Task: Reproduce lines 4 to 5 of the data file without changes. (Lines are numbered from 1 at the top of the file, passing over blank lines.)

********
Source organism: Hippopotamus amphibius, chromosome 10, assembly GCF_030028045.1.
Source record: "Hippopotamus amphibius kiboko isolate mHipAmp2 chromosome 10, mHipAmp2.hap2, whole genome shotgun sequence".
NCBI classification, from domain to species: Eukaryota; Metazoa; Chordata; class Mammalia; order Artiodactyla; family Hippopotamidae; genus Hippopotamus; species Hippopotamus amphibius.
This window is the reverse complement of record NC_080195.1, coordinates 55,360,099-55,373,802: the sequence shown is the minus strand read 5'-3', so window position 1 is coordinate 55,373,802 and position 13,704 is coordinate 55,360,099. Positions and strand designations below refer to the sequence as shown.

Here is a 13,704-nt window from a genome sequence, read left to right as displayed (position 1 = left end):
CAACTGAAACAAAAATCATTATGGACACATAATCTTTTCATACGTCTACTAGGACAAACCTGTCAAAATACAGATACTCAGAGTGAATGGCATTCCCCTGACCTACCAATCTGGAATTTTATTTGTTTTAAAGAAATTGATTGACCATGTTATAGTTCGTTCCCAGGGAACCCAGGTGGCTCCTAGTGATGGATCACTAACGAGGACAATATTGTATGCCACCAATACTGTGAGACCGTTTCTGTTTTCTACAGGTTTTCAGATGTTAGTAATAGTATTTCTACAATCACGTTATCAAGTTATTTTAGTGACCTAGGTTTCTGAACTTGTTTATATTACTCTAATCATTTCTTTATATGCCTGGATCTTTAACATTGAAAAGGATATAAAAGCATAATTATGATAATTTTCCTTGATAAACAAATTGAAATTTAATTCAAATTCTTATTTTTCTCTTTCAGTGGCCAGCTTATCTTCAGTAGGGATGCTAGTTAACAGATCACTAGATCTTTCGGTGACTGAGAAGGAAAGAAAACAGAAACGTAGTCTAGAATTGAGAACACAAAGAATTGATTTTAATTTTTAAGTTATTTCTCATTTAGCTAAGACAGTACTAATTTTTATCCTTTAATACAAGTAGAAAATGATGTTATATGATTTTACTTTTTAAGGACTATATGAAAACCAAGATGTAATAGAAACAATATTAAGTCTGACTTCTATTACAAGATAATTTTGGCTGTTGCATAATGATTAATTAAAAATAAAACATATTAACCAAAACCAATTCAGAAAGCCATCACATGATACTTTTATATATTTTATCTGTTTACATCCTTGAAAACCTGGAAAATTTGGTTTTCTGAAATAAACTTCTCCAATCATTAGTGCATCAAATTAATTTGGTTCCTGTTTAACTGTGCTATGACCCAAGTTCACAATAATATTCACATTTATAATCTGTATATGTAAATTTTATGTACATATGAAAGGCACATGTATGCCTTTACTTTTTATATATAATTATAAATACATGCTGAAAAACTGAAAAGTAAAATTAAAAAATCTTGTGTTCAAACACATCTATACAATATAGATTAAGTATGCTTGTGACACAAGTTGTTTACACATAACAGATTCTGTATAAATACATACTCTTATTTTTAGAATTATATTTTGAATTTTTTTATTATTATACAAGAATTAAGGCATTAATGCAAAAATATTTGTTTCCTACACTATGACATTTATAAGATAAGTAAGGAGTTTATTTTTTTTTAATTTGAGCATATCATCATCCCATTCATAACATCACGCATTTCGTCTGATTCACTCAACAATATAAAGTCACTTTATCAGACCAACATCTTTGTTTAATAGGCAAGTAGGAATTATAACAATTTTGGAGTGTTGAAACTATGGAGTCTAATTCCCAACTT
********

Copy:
This window is the reverse complement of record NC_080195.1, coordinates 55,360,099-55,373,802: the sequence shown is the minus strand read 5'-3', so window position 1 is coordinate 55,373,802 and position 13,704 is coordinate 55,360,099. Positions and strand designations below refer to the sequence as shown.

Here is a 13,704-nt window from a genome sequence, read left to right as displayed (position 1 = left end):